I carried out an experiment to show that the angle of reflection of light is the same as the angle of incidence.
Aim: To investigate the theory of reflection that the angle of reflection is the same as the angle if incidence.
- Light box
- Camera to show experiment
- A4 paper to record results
- Independent Variable – Angle of incidence.
- Dependent Variable –Angle of reflection.
- Controlled Variable –protractor, light box, mirror, position of mirror
- Connect the light box to the transformer.
- Then plug the transformer to a socket.
- Turn on the transformer to full power then turn on the light box.
- Use a single slot filter for the light box.
- Place the light box at a 90° angle to the mirror which is tilted 45° on top of the A4 paper.
- Trace the light’s path along the paper form the light box to the reflection and the reflective side of the mirror.
- Measure the normal. From the normal, measure the angle from the normal to the incidence ray. Then measure the reflective angle, from the normal. They should be equal according to the Law of Reflection
Diagram of the Reflection of Light
Angle of Incidence: 45°
Angle of Reflection: 45°
This experiment proves that light is not a wave because it shows that the angle of incidence and the angle of reflection are equal.
Reliability and Validity:
This experiment has very few variables. This is also supported by the fact that modern equipment are consistently made accurately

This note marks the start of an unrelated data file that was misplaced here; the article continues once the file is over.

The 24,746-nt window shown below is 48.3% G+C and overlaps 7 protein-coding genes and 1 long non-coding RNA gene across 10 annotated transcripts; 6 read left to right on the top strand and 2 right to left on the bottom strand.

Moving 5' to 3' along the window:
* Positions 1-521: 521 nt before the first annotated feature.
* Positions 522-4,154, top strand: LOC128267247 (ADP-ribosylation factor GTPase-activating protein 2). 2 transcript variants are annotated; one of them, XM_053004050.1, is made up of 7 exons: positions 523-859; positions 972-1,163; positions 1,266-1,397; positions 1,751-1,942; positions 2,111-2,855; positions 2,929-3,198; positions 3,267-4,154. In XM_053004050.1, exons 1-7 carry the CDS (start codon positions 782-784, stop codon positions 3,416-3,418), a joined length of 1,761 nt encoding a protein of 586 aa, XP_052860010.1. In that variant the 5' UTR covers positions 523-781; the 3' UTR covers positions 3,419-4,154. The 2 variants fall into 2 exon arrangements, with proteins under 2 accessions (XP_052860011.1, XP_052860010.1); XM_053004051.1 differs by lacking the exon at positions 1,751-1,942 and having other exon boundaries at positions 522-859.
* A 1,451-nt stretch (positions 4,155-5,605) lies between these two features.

such as mirrors and light boxes hence you would get the same result every time you try this experiment. During my time, I ground my own mirrors and they were not as accurate as they are now because each one is slightly different. However, by keeping all of the apparatus the same in each of the experiments, I was able to remove variables such as difference in reflectivity of mirrors to make this experiment more reliable and valid. All of these aspects make this a successful experiment which can be produced many times with the same outcome have made this a valid experiment.
Isaac Newton’s View:
The particle theory justifies why reflection happens. Some scientists, such as Aristotle and Christiaan Huygens, believe that light travels in waves. I however, believe that light is made up of particles (corpuscles), which travel in straight lines which this experiment proves. How can a wave travel in a straight line when you can hear sound from around a corner? In this experiment we see the reflection of the corpuscles in straight lines, at the same angle as they were projected. These angles, the angle of incidence and the angle of reflection, are equal which proves that light is not a wave.
View of a Modern Scientist:
Modern scientists, defines reflection as the change in direction of a wave front at an interface between two different media so that the wavefront returns into the medium from which it originated. Light travels in a straight line through a substance of uniform density. For example, you can see the straight path of light rays admitted through a narrow slit into a darkened room. The straight path of the beam is made visible by illuminated dust particles suspended in the air. If the light is made to fall onto the surface of a mirror or other reflecting surface, however, the direction of the beam changes sharply.